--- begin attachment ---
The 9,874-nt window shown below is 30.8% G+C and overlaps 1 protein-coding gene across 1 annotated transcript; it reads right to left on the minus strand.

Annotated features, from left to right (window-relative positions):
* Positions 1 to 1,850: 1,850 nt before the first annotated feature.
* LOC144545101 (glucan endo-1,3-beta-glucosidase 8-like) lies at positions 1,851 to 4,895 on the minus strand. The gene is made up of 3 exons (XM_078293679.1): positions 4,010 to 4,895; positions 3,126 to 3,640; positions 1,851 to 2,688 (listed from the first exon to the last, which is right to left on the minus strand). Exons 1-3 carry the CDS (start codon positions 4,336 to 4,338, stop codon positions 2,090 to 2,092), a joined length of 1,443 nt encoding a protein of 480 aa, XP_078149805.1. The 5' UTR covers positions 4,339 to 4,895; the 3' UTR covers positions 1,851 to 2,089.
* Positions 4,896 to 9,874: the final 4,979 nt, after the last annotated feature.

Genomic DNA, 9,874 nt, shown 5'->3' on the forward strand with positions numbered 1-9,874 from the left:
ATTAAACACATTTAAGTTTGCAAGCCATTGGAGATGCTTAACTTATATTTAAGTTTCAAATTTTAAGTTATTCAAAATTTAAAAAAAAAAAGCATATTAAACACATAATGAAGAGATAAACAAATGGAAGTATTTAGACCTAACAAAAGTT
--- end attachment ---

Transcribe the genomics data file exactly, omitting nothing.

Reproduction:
The 9,874-nt window shown below is 30.8% G+C and overlaps 1 protein-coding gene across 1 annotated transcript; it reads right to left on the minus strand.

Annotated features, from left to right (window-relative positions):
* Positions 1 to 1,850: 1,850 nt before the first annotated feature.
* LOC144545101 (glucan endo-1,3-beta-glucosidase 8-like) lies at positions 1,851 to 4,895 on the minus strand. The gene is made up of 3 exons (XM_078293679.1): positions 4,010 to 4,895; positions 3,126 to 3,640; positions 1,851 to 2,688 (listed from the first exon to the last, which is right to left on the minus strand). Exons 1-3 carry the CDS (start codon positions 4,336 to 4,338, stop codon positions 2,090 to 2,092), a joined length of 1,443 nt encoding a protein of 480 aa, XP_078149805.1. The 5' UTR covers positions 4,339 to 4,895; the 3' UTR covers positions 1,851 to 2,089.
* Positions 4,896 to 9,874: the final 4,979 nt, after the last annotated feature.

Genomic DNA, 9,874 nt, shown 5'->3' on the forward strand with positions numbered 1-9,874 from the left:
ATTAAACACATTTAAGTTTGCAAGCCATTGGAGATGCTTAACTTATATTTAAGTTTCAAATTTTAAGTTATTCAAAATTTAAAAAAAAAAAGCATATTAAACACATAATGAAGAGATAAACAAATGGAAGTATTTAGACCTAACAAAAGTT